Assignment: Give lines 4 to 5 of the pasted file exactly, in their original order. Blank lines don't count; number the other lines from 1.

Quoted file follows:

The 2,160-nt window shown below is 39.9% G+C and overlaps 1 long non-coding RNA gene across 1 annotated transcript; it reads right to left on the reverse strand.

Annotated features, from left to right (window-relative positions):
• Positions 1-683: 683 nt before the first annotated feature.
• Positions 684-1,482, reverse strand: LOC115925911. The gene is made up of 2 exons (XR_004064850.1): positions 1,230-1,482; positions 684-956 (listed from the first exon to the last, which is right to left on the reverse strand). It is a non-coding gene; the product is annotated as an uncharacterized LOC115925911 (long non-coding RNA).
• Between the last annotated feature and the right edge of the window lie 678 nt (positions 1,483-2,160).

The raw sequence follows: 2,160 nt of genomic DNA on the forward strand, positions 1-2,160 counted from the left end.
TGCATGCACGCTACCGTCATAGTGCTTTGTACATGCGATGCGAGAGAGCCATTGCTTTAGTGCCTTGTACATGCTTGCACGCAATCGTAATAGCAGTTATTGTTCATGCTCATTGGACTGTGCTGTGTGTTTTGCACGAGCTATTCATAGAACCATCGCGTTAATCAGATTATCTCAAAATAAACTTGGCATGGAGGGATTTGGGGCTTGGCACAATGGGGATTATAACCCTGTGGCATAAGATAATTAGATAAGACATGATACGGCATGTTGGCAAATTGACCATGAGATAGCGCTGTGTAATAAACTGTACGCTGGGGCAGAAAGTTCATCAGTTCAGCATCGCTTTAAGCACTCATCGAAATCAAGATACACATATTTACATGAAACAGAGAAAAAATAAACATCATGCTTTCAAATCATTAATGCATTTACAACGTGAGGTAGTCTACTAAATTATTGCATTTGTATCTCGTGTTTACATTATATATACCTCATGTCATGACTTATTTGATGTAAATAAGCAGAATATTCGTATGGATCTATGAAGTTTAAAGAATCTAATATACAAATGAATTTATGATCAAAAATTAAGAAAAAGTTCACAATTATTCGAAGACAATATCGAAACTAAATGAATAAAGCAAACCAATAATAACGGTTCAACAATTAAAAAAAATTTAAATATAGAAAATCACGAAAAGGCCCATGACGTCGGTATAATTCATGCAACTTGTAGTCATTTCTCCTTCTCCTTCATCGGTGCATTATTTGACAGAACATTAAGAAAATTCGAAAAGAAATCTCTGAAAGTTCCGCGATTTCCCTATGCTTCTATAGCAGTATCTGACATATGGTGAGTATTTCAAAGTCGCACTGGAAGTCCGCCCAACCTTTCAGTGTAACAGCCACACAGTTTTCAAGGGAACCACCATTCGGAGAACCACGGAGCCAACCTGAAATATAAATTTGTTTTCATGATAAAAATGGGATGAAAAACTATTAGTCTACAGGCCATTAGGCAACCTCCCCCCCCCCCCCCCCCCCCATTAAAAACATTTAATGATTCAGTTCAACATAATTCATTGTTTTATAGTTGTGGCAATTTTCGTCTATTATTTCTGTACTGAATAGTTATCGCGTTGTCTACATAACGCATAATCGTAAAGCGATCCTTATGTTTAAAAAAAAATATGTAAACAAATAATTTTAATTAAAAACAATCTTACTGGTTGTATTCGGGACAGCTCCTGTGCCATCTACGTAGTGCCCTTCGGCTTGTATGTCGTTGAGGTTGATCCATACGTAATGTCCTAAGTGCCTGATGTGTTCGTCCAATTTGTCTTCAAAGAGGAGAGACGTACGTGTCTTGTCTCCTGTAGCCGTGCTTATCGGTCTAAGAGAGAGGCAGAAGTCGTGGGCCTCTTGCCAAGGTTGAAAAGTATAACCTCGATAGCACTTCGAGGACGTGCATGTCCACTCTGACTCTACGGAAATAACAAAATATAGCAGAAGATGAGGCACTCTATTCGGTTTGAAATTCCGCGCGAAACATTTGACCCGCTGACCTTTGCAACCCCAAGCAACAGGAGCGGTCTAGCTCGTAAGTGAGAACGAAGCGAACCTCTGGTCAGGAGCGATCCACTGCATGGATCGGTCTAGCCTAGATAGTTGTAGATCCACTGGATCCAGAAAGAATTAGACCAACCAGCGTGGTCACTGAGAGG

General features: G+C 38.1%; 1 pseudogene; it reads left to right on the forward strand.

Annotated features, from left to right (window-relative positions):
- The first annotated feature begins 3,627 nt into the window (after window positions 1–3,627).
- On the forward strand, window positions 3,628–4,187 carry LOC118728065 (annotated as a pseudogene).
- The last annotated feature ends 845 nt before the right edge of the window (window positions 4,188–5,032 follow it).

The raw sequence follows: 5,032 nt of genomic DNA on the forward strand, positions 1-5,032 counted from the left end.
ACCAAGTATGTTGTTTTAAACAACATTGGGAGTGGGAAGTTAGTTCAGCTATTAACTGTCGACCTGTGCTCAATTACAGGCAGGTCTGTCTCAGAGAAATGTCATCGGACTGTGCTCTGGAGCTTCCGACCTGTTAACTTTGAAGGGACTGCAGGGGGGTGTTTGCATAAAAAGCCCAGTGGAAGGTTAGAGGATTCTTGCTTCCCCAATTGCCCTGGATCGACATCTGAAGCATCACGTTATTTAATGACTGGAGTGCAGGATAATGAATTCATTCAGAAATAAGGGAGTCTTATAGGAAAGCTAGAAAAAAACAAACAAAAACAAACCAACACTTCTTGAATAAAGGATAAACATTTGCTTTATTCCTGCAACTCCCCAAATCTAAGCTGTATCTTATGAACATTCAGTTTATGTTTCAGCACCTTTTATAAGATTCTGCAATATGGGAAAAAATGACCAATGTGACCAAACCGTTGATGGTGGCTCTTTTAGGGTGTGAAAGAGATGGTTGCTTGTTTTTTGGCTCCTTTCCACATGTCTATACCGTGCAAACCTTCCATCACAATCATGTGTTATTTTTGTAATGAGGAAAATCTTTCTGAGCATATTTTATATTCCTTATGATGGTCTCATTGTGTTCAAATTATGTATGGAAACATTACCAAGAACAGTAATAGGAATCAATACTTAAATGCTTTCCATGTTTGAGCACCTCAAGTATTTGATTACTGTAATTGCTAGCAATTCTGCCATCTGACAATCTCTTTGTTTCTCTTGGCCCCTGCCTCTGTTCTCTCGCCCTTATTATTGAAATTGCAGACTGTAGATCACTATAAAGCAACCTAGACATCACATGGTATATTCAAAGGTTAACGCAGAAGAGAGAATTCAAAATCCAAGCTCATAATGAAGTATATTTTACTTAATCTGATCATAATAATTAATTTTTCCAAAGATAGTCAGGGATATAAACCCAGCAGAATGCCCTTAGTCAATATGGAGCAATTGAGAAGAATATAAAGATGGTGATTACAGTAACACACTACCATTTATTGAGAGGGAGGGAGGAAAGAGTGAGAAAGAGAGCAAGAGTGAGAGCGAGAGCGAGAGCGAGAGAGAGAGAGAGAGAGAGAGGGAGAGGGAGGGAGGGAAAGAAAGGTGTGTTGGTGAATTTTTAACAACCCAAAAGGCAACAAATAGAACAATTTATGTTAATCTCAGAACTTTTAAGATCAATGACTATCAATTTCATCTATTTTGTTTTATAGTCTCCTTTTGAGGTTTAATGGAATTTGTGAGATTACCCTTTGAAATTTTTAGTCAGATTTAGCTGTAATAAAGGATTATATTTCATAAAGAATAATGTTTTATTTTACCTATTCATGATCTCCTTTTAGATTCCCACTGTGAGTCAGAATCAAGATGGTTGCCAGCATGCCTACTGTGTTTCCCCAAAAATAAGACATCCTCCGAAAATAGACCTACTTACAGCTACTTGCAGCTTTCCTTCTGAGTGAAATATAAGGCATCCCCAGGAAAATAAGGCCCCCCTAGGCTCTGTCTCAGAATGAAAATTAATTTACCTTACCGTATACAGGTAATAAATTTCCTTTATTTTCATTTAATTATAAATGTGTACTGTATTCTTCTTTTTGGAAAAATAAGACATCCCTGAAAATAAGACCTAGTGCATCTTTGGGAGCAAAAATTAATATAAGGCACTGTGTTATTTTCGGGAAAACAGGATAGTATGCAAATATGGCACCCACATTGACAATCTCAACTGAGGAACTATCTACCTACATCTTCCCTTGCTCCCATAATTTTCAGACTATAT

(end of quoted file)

• Positions 684-1,482, reverse strand: LOC115925911. The gene is made up of 2 exons (XR_004064850.1): positions 1,230-1,482; positions 684-956 (listed from the first exon to the last, which is right to left on the reverse strand). It is a non-coding gene; the product is annotated as an uncharacterized LOC115925911 (long non-coding RNA).
• Between the last annotated feature and the right edge of the window lie 678 nt (positions 1,483-2,160).